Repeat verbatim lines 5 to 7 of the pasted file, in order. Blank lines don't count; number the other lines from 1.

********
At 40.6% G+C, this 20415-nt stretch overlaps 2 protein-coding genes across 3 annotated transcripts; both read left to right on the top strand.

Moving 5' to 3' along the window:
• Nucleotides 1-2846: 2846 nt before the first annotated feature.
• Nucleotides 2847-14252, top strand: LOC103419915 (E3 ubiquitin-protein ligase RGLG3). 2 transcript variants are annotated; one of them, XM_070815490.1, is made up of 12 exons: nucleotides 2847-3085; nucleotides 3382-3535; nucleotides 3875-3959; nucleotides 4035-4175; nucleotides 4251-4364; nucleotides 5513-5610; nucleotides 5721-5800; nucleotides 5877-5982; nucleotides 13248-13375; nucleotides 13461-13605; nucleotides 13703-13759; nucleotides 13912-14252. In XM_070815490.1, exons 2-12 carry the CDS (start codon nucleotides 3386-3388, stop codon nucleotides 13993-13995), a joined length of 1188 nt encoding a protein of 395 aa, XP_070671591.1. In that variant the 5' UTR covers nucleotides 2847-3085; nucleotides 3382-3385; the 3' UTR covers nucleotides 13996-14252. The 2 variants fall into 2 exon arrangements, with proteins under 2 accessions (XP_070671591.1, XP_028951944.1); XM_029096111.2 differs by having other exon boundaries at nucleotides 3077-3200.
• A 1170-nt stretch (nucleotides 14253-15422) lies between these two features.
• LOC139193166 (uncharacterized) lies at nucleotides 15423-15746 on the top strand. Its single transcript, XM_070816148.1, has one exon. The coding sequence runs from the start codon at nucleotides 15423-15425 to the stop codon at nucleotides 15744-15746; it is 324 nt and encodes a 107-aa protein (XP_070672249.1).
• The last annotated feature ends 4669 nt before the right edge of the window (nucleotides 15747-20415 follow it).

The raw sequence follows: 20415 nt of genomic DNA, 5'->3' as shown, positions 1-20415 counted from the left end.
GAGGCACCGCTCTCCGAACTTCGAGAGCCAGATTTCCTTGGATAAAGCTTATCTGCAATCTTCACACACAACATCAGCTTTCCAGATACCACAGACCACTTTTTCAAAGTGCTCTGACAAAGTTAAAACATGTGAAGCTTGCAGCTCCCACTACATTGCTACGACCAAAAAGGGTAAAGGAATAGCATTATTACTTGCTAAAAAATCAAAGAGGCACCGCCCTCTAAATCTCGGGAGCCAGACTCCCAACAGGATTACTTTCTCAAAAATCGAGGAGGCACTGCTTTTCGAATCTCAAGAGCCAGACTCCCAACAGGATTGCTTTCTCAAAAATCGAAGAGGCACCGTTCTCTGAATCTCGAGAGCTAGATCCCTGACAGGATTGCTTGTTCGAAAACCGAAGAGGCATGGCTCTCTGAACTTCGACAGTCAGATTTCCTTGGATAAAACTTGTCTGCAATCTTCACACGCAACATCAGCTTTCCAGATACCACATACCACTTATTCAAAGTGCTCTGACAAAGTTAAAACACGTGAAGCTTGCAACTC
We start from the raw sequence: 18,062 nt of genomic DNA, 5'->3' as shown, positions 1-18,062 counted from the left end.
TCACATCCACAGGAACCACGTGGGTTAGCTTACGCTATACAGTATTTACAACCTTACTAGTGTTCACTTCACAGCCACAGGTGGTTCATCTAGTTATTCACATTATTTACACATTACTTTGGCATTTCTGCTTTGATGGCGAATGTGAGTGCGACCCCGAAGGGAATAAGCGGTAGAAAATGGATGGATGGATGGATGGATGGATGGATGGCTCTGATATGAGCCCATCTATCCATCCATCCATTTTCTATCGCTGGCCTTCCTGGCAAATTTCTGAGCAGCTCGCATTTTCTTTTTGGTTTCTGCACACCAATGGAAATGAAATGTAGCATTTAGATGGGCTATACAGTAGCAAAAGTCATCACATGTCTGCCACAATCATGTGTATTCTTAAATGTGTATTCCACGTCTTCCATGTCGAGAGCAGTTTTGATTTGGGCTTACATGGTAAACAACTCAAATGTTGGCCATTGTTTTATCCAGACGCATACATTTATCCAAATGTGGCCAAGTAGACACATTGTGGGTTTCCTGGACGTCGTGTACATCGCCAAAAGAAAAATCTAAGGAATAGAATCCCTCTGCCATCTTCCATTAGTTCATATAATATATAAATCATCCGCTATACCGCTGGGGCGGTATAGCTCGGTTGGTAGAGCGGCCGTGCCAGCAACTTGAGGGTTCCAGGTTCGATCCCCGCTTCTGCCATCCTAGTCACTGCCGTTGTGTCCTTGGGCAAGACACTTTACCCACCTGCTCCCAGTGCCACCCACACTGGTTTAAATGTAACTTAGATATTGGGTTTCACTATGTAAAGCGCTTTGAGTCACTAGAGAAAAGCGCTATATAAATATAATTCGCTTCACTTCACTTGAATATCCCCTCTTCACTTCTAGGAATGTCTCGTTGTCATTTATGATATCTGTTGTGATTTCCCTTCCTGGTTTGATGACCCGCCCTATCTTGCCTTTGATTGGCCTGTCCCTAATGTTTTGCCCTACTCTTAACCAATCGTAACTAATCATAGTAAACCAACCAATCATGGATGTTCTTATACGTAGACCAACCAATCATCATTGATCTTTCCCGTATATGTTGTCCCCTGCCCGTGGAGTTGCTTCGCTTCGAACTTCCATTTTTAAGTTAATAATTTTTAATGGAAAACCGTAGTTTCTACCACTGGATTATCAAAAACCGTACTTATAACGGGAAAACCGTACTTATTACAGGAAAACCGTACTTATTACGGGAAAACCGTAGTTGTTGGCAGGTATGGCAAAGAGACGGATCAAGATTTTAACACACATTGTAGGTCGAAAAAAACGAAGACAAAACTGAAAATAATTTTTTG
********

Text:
• A 1170-nt stretch (nucleotides 14253-15422) lies between these two features.
• LOC139193166 (uncharacterized) lies at nucleotides 15423-15746 on the top strand. Its single transcript, XM_070816148.1, has one exon. The coding sequence runs from the start codon at nucleotides 15423-15425 to the stop codon at nucleotides 15744-15746; it is 324 nt and encodes a 107-aa protein (XP_070672249.1).
• The last annotated feature ends 4669 nt before the right edge of the window (nucleotides 15747-20415 follow it).